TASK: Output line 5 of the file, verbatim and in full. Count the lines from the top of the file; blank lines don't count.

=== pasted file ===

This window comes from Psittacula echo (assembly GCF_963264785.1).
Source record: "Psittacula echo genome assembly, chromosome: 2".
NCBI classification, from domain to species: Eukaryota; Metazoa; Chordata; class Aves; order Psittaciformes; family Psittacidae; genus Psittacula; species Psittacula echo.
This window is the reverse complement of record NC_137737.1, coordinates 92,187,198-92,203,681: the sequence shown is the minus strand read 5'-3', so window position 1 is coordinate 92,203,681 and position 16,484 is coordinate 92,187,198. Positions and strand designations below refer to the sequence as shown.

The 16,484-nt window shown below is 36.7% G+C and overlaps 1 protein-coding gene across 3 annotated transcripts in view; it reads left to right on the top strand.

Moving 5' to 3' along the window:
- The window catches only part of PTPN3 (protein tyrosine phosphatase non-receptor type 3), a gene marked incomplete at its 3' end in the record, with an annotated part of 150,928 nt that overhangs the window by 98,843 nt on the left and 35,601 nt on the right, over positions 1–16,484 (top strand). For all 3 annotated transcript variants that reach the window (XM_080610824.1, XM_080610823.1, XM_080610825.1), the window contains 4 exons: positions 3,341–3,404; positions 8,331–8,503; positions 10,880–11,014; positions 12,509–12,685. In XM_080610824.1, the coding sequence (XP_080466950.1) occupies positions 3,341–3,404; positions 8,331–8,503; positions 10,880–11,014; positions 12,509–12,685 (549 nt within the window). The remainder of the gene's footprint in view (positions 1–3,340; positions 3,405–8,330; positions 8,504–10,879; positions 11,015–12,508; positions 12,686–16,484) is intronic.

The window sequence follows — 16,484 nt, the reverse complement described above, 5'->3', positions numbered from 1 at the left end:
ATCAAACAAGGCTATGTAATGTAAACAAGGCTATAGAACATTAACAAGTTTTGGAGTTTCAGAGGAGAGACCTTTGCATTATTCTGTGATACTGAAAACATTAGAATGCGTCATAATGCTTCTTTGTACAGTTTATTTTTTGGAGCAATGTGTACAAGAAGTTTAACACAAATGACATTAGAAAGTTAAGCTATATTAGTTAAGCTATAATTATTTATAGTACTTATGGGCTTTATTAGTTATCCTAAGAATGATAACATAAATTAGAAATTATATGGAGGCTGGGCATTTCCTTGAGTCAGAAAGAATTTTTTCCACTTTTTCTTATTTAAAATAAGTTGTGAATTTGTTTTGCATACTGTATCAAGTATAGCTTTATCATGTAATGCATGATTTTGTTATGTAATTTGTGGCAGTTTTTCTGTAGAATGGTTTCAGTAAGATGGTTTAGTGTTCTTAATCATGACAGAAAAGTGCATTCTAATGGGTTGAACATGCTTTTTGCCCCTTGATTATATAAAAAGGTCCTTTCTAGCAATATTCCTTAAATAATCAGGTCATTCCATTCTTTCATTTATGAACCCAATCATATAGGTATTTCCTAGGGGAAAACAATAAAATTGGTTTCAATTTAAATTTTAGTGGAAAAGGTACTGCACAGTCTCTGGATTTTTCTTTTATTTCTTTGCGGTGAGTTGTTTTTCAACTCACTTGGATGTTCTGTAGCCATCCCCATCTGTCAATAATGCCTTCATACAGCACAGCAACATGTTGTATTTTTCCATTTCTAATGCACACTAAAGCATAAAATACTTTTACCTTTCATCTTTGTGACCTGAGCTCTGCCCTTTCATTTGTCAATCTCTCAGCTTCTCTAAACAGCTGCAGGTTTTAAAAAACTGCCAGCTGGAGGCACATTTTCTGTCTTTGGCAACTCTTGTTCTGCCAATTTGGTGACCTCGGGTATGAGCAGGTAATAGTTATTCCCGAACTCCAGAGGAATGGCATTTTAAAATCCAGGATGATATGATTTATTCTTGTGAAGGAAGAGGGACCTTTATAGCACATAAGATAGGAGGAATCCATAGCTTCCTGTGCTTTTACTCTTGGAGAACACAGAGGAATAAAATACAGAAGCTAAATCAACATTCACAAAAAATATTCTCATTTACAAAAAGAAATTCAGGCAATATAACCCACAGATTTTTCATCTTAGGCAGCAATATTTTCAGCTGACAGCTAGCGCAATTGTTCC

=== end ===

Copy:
The 16,484-nt window shown below is 36.7% G+C and overlaps 1 protein-coding gene across 3 annotated transcripts in view; it reads left to right on the top strand.